Data capture and visualization for a canine influenza outbreak — New York City, 2018

Katherine Whittemore, Rachel Corrado, Marc Paladini, Alexander Davidson, Chaorui C. Huang, Demetre Daskalakis, Sally Slavinski, David E. Lucero

Abstract


Objective

The objectives of this project were to rapidly build and deploy a web-based reporting platform in response to a canine influenza H3N2 outbreak in New York City (NYC) and provide aggregate data back to the veterinary community as an interactive dashboard.

Introduction

Data-driven decision-making is a cornerstone of public health emergency response; therefore, a highly-configurable and rapidly deployable data capture system with built-in quality assurance (QA; e.g., completeness, standardization) is critical.1 Additionally, to keep key stakeholders informed of developments during an emergency, data need to be shared in a timely and effective manner. Dynamic data visualization is a particularly useful means of sharing data with healthcare providers and the public.2

During Spring 2018, detection of canine influenza H3N2 among dogs in NYC caused concern in the veterinary community. Canine influenza is a highly contagious respiratory infection caused by an influenza A virus.3 However, no central database existed in NYC to monitor the outbreak and no single agency was responsible for data capture. Our team at the NYC Department of Health and Mental Hygiene (DOHMH) partnered with the NYC Veterinary Medical Association (VMA) to monitor the canine influenza H3N2 outbreak by building a web-based reporting platform and interactive dashboard.

Methods

The NYC DOHMH built and deployed a web-based reporting platform to aid veterinarians in reporting cases of canine influenza. We leveraged REDCap Cloud, a cloud-based graphical user interface data capture and management software. REDCap Cloud collected information regarding the provider, owner, dog, residence of dog, illness history, and influenza testing. We leveraged REDCap QA functionality in the form of mandatory questions to ensure data completeness. Several different field types — including dropdown menus, mutually exclusive radio buttons, and multi-select check boxes — were used to ensure data standardization. Skip logic was incorporated to guide users through unique sequences of questions based on the answers they entered. Reporting was voluntary.

Results

After requirements were gathered, the REDCap web-based reporting platform was rapidly deployed in approximately two business days. Over the course of one week, multiple versions of the dashboard were produced and the final iteration was completed. The entire system was built on server-side software that is available as free or open-source for individual licenses. The dashboard can be found at the following link: http://www.vmanyc.org/canine_influenza_dashboard.html.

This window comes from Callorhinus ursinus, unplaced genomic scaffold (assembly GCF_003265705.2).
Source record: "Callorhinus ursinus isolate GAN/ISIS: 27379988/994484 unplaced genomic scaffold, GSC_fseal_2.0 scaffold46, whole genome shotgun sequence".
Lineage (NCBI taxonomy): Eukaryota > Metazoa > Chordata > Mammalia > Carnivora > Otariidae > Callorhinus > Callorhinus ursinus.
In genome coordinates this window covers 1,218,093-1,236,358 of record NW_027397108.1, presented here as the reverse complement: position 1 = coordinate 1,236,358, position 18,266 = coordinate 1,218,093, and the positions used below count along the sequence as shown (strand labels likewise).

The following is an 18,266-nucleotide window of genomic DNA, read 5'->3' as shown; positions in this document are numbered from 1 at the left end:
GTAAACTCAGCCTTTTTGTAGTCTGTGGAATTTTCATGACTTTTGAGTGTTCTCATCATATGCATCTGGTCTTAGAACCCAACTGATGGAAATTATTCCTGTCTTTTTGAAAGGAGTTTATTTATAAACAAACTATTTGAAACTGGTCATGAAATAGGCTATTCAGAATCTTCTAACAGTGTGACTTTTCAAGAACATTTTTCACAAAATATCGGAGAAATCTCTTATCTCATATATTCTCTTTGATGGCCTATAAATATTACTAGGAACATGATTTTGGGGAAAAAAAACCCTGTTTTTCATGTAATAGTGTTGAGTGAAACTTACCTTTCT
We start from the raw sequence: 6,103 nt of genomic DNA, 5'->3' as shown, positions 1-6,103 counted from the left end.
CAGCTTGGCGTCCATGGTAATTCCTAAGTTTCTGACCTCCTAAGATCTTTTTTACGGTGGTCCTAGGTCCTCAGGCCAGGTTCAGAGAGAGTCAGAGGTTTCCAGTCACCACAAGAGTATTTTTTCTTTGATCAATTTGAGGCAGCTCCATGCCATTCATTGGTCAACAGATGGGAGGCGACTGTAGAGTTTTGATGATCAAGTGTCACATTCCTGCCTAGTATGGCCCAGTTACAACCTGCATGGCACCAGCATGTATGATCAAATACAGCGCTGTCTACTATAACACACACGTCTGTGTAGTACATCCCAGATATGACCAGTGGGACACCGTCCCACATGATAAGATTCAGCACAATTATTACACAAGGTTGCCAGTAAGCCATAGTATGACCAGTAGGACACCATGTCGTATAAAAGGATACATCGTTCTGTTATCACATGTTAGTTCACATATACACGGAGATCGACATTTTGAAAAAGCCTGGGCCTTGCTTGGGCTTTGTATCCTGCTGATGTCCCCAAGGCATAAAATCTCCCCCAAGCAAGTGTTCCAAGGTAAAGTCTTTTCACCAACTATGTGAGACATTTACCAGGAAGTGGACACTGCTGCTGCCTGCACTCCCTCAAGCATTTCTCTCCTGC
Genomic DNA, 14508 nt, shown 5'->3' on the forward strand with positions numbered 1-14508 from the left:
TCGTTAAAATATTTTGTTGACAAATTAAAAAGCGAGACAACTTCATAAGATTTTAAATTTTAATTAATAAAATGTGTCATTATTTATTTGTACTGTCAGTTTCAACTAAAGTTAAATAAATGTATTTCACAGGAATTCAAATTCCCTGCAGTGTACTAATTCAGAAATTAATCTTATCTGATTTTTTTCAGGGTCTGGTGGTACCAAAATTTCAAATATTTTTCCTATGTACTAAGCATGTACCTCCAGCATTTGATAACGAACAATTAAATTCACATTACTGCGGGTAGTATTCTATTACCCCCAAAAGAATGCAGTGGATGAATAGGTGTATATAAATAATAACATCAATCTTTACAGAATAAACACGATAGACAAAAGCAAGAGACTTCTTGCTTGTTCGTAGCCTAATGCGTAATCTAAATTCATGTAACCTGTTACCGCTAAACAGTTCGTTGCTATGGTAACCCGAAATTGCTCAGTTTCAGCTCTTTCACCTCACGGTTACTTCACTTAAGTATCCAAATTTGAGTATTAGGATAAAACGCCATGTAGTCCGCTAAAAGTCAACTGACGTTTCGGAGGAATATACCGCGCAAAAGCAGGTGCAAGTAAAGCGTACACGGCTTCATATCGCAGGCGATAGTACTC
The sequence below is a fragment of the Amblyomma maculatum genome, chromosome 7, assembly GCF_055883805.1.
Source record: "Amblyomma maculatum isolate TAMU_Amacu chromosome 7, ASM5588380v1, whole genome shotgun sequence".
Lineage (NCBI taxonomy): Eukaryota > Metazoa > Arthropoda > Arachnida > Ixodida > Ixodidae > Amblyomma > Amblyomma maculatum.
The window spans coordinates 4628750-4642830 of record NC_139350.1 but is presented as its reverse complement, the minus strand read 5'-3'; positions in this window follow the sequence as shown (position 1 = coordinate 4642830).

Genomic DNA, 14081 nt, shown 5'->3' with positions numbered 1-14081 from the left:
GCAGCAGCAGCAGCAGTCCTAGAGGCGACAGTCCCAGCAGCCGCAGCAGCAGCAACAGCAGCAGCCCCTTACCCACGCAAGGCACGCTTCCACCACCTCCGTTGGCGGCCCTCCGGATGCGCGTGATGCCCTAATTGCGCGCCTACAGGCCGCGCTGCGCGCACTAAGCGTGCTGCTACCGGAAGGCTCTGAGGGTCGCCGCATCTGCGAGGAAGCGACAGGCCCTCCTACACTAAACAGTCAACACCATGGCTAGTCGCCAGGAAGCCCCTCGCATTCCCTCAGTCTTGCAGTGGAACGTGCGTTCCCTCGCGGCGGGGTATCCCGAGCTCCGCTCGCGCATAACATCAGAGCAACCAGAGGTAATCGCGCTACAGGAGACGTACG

A total of 28 cases were reported by 6 providers during June–August 2018. All of the 28 cases were reported from 2 of the 5 NYC counties (boroughs); 17/28 (60.7%) were reported from Brooklyn and 11/28 (39.3%) were reported from Manhattan. We were able to collect mostly complete data by leveraging REDCap QA functionality. The reporting facility was listed in all cases, and an owner was listed in all but two cases. All reported cases used a PCR test for the detection of canine influenza H3N2. One reported case indicated polymerase chain reaction (PCR) test results as “not detected” which suggests that one negative case was reported through the system.

Conclusions

Using REDCap Cloud and R, we were able to rapidly build and deploy a web-based reporting platform and dynamic data visualization during an emergency response to an outbreak of canine influenza H3N2. Our system was used by veterinarians to report 28 cases of canine influenza. Future emergency responses for human disease outbreaks will likely benefit from the experience our team gained during our partnership with the NYC VMA.

References

1. Centers for Disease Control and Prevention. Public Health Emergency Response Guide for State, Local, and Tribal Public Health Directors. https://emergency.cdc.gov/planning/pdf/cdcresponseguide.pdf.
2. Meyer M. The Rise of Healthcare Data Visualization. http://journal.ahima.org/2017/12/21/the-rise-of-healthcare-data-visualization/.
3. American Veterinary Medical Association. Canine Influenza FAQ. https://www.avma.org/KB/Resources/FAQs/Pages/Control-of-Canine-Influenza-in-Dogs.aspx.
4. Wickham H. R packages. http://r-pkgs.had.co.nz/.


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DOI: https://doi.org/10.5210/ojphi.v11i1.9670



Online Journal of Public Health Informatics * ISSN 1947-2579 * http://ojphi.org